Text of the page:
I’m inspired to write this by a young woman who has been our waitress many times at a local restaurant. Unbeknownst to me, she is a volunteer fire fighter. She is extremely competent as a waitress, but this is not a role that I knew belonged to her. I want to mark my respect and appreciation to the individuals that form the community I live in. A community hard hit by fire.
It’s 1:05am on Christmas Eve eve and it’s unlike me not to be able to sleep. But this year is not like any other year. It’s a week since the ‘mega fire’ hit Bilpin. This time a week ago, I was also awake, uncharacteristically unable to sleep. Fitfully trying, as I inhabited an unfamiliar bed kindly offered by friends, because I couldn’t get home to my own. Another side of life was being revealed to me. The couple I stayed with had both been volunteer fire fighters, they knew what to do. In their home, not currently directly impacted by fire, they’d been ready for weeks; a hand held radio to listen to the RFS fire control channel for our area, gutters blocked with hoses set up to periodically ‘flood’ the gutters in case of ember attack, protective fire wear laid out, leaves raked, cattle close to the house. Their home had been hit before. Prior to their possession, a previous owner had just purchased the property and got as far as leaving all their stuff in the shed and retreated as the fire threatened. The fire came, the firies heroically saved the house, but not the shed. They weren’t to know.
Two days later when I was finally allowed home through the road block late at night, having completed some work commitments, it was already a changed community. My husband had prepared a meal for a local family who had sustained losses; their old house, their cool room and damage to the roof of their current family dwelling. They were all a little shocked and as the power supply for their home had been burned out by the fire, they weren’t able to prepare a meal. We’d been lucky. My husband, home alone to defend our property, supported by the incredible work of the RFS and other emergency services, had an air of relief and mild victory having fended off spot fires on three flanks of our property.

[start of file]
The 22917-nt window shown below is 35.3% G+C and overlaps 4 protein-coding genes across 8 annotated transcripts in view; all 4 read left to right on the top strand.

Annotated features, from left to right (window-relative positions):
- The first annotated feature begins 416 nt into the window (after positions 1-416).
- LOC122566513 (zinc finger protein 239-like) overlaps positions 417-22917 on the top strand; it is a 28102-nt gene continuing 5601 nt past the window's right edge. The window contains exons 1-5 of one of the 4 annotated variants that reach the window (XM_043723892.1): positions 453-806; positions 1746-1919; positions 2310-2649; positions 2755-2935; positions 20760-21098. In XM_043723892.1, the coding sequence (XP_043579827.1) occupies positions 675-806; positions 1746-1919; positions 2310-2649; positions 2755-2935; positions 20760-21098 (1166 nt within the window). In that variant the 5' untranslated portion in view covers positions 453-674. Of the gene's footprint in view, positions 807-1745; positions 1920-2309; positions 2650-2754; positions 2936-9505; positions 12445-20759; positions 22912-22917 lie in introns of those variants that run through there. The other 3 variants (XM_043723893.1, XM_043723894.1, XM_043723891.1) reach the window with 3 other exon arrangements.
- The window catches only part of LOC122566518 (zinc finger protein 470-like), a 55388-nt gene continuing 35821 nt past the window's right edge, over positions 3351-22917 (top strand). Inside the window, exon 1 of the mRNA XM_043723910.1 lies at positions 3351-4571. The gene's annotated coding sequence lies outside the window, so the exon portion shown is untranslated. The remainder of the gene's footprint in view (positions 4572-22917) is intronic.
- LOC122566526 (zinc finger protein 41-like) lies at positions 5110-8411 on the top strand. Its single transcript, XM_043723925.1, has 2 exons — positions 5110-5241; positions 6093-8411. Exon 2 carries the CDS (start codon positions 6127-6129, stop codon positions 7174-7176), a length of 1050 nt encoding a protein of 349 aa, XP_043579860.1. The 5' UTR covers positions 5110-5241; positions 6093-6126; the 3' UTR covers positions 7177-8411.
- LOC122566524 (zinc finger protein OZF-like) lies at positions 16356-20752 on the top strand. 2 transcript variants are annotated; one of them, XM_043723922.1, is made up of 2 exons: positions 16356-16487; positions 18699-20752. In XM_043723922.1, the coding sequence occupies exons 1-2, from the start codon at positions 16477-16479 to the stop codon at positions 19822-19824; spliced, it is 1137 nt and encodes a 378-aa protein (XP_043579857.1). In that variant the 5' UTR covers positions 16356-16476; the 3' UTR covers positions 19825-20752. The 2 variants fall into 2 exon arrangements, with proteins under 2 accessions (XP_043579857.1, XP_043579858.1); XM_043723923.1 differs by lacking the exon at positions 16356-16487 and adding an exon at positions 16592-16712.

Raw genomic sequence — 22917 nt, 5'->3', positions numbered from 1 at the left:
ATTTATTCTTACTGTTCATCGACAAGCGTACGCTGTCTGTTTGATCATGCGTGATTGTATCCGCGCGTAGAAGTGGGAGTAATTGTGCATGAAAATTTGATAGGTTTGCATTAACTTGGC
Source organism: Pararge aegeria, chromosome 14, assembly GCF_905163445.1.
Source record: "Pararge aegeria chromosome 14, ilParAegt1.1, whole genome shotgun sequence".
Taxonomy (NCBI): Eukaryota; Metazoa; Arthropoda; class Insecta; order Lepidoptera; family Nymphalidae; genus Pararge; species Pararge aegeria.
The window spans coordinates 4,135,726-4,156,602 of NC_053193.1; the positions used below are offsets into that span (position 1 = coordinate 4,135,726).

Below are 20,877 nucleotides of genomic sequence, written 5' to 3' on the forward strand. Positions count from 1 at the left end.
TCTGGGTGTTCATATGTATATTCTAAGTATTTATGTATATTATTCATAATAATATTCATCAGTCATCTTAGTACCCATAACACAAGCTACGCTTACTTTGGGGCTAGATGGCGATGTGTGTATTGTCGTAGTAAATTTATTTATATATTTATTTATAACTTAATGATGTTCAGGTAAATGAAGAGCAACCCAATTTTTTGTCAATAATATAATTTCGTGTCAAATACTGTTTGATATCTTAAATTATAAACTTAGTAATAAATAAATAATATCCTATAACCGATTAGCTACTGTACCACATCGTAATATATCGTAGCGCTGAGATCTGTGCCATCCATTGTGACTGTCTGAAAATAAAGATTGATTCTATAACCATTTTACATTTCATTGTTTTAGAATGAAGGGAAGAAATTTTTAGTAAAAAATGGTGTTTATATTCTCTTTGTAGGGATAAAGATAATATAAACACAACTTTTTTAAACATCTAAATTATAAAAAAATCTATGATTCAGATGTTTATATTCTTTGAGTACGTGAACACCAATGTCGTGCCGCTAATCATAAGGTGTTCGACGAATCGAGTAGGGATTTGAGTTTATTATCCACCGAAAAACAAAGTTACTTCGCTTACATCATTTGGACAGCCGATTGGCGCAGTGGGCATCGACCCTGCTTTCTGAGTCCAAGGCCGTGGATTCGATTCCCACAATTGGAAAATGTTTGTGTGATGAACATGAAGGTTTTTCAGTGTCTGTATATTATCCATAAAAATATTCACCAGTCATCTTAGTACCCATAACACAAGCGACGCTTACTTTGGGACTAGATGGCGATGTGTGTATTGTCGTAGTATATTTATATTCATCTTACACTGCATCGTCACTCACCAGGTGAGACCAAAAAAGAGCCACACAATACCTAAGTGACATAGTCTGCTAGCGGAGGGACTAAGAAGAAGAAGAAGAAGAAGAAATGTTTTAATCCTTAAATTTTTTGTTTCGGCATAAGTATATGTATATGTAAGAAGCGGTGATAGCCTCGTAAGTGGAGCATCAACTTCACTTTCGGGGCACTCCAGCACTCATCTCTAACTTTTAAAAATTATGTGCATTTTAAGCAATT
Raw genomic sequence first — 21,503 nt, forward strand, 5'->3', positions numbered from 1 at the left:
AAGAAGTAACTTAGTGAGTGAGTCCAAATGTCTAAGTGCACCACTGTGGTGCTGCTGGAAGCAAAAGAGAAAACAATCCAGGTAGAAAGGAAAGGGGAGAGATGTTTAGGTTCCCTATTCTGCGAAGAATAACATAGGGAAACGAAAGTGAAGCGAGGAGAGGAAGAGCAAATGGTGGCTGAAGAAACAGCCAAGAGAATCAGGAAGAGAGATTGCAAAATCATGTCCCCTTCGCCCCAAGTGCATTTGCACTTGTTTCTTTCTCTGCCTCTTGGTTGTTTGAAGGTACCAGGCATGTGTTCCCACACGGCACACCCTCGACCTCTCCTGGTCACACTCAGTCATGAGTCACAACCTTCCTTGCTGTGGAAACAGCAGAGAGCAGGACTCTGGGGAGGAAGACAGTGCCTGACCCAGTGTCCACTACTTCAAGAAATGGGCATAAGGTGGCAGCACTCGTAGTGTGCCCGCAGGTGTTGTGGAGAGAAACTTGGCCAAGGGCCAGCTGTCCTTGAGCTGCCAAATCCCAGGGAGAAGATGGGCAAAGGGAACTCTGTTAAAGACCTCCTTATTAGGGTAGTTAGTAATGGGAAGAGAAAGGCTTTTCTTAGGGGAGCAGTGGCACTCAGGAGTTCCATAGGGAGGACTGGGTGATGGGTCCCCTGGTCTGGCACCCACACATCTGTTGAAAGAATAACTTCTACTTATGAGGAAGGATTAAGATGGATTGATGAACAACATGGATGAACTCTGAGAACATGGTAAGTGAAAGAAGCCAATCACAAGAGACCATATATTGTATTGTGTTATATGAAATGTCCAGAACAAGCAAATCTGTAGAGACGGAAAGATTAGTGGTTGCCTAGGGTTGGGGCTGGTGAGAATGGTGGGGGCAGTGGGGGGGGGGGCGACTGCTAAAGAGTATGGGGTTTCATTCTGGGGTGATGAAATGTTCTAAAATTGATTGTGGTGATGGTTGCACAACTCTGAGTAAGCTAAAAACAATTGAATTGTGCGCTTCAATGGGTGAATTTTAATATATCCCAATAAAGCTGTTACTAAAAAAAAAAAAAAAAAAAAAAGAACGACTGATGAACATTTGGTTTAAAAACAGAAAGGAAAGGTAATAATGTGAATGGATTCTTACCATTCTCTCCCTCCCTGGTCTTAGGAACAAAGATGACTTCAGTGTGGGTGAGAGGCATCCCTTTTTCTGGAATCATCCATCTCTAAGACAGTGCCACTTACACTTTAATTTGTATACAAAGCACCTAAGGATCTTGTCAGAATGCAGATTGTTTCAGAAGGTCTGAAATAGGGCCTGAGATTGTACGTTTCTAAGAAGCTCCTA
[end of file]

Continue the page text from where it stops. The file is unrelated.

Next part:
Indeed it had been all around him as we kept in touch by mobile phone. I had tried to get through to bring him supplies and to allow him some sleep after being vigilantly up all night in defence, but I was turned back. It was a strange concoction now of relief and grief as we dined together exchanging stories. I heard of the roar of the fire as it came close. The panic as neighbours desperately moved horses to safer ground and generally supported each other. Helicopters and fire trucks, and planes dropping ‘pink stuff’. I had left home that Sunday afternoon unprepared. There was no threat when I left after lunch, it had all changed in a matter of hours.
The weather was milder now and the threat not as great, just the lingering smoke and smell of fire. It was a welcome reprieve, but ‘catastrophic’ was coming. There were more preparations to be made; hoses, fire pumps, generators, water tanks on the back of the trailer. I had a moment of gratitude that we had the resources to be able to organise this. Over coffee my husband and I agreed on plans for the days to come. I just wanted to stay close to home, my skills were limited. I resorted to what gave me a sense of comfort and community – I cooked. Vegie stew, rice dishes, crumbed chicken (and eggplant for the vegoes like me) – scones, biscuits – anything to keep me busy as I stayed mesmerised to the newly discovered RFS channel on an app on my phone.
I was so impressed, this other world hitherto unknown to me, a sophisticated network of communications, brigades, call signs, coordination with air attack. Oh my God, this has existed for years and because of this threat I’m suddenly privy to it. Crews welcomed to the fire grounds and gratefully ‘stood down’ at the end of their shift. The logistics of catering, bulk water, bull dozers, ‘blacking out’, property patrol and defence. I am so grateful! As I type this it brings tears to my eyes. This is community.
The prime minister is on holidays – so what – it isn’t the prime minister that’s making any of this happen, this is the good will of the people. In fact it is a beautiful meeting place of government resourcing and the sheer love, commitment and dedication of individuals who put the welfare of their community, and others, above their own. In this individualistic world I am so heartened to discover this somewhat covert undercurrent of genuine care and concern for others.